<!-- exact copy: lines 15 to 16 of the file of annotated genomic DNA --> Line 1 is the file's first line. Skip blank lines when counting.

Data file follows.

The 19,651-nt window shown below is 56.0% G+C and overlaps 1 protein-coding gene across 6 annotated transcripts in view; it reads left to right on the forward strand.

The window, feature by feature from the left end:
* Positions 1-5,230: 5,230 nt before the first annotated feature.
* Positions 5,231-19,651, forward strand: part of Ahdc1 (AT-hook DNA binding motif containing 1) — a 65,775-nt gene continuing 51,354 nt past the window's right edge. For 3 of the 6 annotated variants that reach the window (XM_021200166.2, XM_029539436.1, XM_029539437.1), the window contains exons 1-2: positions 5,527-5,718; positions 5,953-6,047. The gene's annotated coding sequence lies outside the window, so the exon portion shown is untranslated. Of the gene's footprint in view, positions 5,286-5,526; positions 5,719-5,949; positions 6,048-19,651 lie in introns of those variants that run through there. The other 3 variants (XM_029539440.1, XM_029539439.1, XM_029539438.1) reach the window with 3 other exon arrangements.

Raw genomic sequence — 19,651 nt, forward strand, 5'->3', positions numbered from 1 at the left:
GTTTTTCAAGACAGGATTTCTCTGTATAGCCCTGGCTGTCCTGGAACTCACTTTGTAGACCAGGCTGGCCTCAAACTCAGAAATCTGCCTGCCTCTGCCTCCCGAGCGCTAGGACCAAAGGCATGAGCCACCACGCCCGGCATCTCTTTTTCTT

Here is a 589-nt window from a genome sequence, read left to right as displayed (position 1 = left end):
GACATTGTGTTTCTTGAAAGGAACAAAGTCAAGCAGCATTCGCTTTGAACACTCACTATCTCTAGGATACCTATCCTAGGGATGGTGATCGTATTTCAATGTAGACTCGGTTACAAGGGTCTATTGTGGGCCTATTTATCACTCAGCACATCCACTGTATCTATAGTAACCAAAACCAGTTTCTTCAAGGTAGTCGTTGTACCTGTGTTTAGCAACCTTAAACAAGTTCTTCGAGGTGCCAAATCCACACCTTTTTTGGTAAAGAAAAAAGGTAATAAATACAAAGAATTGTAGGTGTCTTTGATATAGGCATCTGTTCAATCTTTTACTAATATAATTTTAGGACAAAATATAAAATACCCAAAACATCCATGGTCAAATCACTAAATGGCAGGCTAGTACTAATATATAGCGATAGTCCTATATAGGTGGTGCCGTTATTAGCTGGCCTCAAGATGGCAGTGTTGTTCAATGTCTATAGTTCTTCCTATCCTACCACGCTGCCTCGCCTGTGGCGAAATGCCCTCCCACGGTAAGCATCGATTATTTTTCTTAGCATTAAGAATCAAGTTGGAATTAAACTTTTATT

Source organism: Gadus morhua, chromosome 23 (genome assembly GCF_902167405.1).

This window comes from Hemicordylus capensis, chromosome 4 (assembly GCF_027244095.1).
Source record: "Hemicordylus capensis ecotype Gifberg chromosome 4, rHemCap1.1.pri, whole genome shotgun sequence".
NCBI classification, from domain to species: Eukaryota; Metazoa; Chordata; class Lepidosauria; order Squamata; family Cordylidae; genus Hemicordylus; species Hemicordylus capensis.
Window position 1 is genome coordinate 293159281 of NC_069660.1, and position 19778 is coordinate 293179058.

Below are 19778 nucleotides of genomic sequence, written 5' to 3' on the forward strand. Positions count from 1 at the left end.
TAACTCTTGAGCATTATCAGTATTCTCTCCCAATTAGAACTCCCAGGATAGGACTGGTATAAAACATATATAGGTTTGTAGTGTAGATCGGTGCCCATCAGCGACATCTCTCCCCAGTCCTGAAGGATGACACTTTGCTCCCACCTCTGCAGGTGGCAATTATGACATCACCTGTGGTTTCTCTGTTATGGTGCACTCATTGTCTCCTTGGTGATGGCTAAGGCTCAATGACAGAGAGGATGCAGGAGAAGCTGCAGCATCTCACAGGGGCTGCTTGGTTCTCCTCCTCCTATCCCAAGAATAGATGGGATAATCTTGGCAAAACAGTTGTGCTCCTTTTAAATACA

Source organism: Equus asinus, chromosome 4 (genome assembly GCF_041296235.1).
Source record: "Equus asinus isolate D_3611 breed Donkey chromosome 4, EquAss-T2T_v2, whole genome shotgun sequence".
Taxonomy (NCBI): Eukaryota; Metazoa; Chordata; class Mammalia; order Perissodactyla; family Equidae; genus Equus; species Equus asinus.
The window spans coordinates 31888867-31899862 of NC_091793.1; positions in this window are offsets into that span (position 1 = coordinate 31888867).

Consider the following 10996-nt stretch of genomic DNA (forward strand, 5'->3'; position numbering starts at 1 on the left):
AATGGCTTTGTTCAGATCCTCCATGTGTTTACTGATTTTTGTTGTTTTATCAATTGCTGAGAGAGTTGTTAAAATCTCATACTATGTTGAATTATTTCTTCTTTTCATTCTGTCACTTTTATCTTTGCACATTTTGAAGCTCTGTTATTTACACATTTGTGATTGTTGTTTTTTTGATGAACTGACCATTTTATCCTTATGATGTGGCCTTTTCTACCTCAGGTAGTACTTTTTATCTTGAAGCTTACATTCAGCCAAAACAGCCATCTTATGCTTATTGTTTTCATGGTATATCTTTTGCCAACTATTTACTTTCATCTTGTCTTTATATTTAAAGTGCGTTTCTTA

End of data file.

TAACTCTTGAGCATTATCAGTATTCTCTCCCAATTAGAACTCCCAGGATAGGACTGGTATAAAACATATATAGGTTTGTAGTGTAGATCGGTGCCCATCAGCGACATCTCTCCCCAGTCCTGAAGGATGACACTTTGCTCCCACCTCTGCAGGTGGCAATTATGACATCACCTGTGGTTTCTCTGTTATGGTGCACTCATTGTCTCCTTGGTGATGGCTAAGGCTCAATGACAGAGAGGATGCAGGAGAAGCTGCAGCATCTCACAGGGGCTGCTTGGTTCTCCTCCTCCTATCCCAAGAATAGATGGGATAATCTTGGCAAAACAGTTGTGCTCCTTTTAAATACA

Source organism: Equus asinus, chromosome 4 (genome assembly GCF_041296235.1).